- One of the conductors of a 3-phase wye system. The neutral wire carries the entire current of a single-phase 120V circuit and the resultant current in a three-phase system that is unbalanced.
- Unwanted electrical signals that produce undesirable effects in the circuits of the control systems in which they occur. See Electrical Interference
- Nominal Voltage
- A nominal value assigned to a circuit or system for the purpose of conveniently designating its voltage classes (120 VAC, 208/240 VAC, 12 VDC, 24 VDC, and 48 VDC). For example, a 120V wall socket will rarely measure exactly 120 volts. The nominal (or named) voltage of 120V actually refers to a range of usable voltages centered around 120 volts. See CBEMA Curve
- Non-Linear Load
- Electrical load that draws current discontinuously or whose impedance varies throughout the cycle of the input AC voltage waveform. It typically involves electronic devices that pull a great deal of startup current. Some examples are motors, heating elements, air conditioners, power tools, compressors, etc. See Inductive Load & Non-Linear Load
- Normal Mode Voltage
- A voltage that appears between or among active circuit conductors. A 120 VAC-wall receptacle should yield full nominal voltage between hot and neutral line connections. See Common Mode
- Off-Line UPS
- Another term for Standby UPS. See Standby UPS
- On-Line Double-Conversion UPS
- A high-end UPS design where output power is completely regenerated and passed to connected equipment with zero transfer time between line and battery power. Incoming AC power is converted to DC and then re-converted back to AC by a continuous duty inverter system. The dual conversion process completely regenerates the power flowing through an on line UPS, completely removing all surges, spikes, noise and other irregularities, to provide pure, frequency regulated sine wave output at all times. On-line, double-conversion UPS systems are widely considered the best possible type of UPS available. See Standby UPS and Line-Interactive UPS
- Orderly Shutdown
- Sequential shutdown procedure used on a computer system to prevent damage to the system or unwanted actions by any of the system's units. For example, a computer typically requires an orderly shutdown to preserve data integrity.
- A long-term loss of voltage resulting from a localized utility failure.
- When used to describe a specific type of extended variation, overvoltage refers to a voltage having a value of at least 10% above the nominal voltage for any lasting period of time. This occurrence may last a few seconds, several hours, or become a continuous condition depending on the site and prevailing conditions. Overvoltage differs from a surge because it's a condition of less severe voltage levels that lasts at minimum for several cycles.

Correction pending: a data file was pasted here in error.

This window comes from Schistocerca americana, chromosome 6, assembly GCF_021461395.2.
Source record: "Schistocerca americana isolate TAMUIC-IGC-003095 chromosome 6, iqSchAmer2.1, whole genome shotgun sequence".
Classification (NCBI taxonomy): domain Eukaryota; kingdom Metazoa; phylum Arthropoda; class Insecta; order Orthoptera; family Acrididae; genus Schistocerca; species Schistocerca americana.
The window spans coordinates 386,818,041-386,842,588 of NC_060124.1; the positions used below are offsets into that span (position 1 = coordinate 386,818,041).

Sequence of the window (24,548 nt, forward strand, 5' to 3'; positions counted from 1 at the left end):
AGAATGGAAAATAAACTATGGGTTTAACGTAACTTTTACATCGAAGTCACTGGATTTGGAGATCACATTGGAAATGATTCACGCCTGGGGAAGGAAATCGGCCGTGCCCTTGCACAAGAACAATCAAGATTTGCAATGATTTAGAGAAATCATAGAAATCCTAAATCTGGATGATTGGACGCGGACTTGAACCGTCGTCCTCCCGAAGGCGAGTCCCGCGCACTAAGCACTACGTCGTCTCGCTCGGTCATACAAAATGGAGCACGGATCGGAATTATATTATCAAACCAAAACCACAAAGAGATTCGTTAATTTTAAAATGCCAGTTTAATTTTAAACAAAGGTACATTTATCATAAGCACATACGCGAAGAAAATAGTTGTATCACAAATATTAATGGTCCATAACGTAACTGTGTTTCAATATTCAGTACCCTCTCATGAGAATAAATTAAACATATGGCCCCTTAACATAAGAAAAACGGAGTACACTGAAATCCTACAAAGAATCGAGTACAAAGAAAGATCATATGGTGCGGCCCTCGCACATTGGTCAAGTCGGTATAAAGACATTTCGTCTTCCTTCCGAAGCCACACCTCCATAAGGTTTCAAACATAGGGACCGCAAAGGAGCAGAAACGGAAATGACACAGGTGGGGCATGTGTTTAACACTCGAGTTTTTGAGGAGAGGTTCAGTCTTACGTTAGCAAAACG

- Peak Voltage
- A measurement of an AC waveform of the highest peak-to-peak voltage present on the waveform. A properly synthesized 120V nominal AC waveform will have a peak voltage (also known as "peak to peak" voltage) of approximately 170 volts.
- A term used to describe the timing between two or more events tied to the same frequency.
- Point of Use
- As applied to power protection, point of use protectors are placed near equipment, as opposed to placement at branch circuits or utility power entrances. Plug in surge protectors, voltage regulators and UPS systems provide point-of-use protection; since the protected equipment plugs directly into the power protection device. The use of remote panel-mount whole circuit protectors does not take the place of point-of-use protection; since it's estimated that more than 60% of surges present in a typical computer circuit are generated from equipment interaction occurring downstream of major power distribution panels.
- Power Factor (True)
- The ratio of active power (Watts) to apparent power (VA). Most computer related equipment has a power factor between .6 and .8. Power factor is the spread between VA and wattage. VA x Power factor = W. See Formulas
- Pseudo Sine Wave
- See PWM Sine Wave
- Pulse Width Modulation
- The process of modulating a pulse train by varying the pulse width proportionately to the modulating signal. Typically refers to a Pulse Width Modulated (PWM) UPS output waveform in battery mode. Usually implies less than a true sine wave output with THD levels around 20%. See PWM Sine Wave
- Pure Sine Wave
- See Sine Wave
- PWM Sine Wave
- Considered a mid-level waveform, a PWM sine wave is suitable for all but the most sensitive of critical computing applications. Rather than the smooth arc typically associated with a sine waveform, a PWM sine wave offers several rectangular steps to help mimic the energy supply of a sine wave. During the 1990's most manufacturers of standby and Line Interactive UPS systems began providing products with PWM sine wave output. See PWM Sine Wave and Sine Wave
- Duplicating devices to the extent that if one were to fail there would be an identical unit to replace the failed unit. Often employed in mission critical networking systems as "mirrored" or "redundant" servers where both machines are performing identical tasks. If one of these servers fails, the application will keep functioning.
- Response Time
- The time it takes for a suppressor to sense a surge or spike and react to it.
- Acronym for Radio Frequency Interference. See Electrical Interference
- Acronym for Root-Mean-Square, a mathematical formula used to calculate the effective values of time-variant waveforms. 120V nominal voltage levels are RMS levels. See Peak Voltages
- Rolling Brownouts
- Rolling Brownouts – A condition where power utilities are forced to purposely create undervoltages and blackouts over their service area to free up capacity so the entire system is not at risk for power failure. When power usage for a given area or community inch up above 95% of capacity, utilities may begin purposely creating brownouts. If the condition worsens and further brownouts will not free up enough energy, the next step is to create blackouts. See Blackout, Undervoltage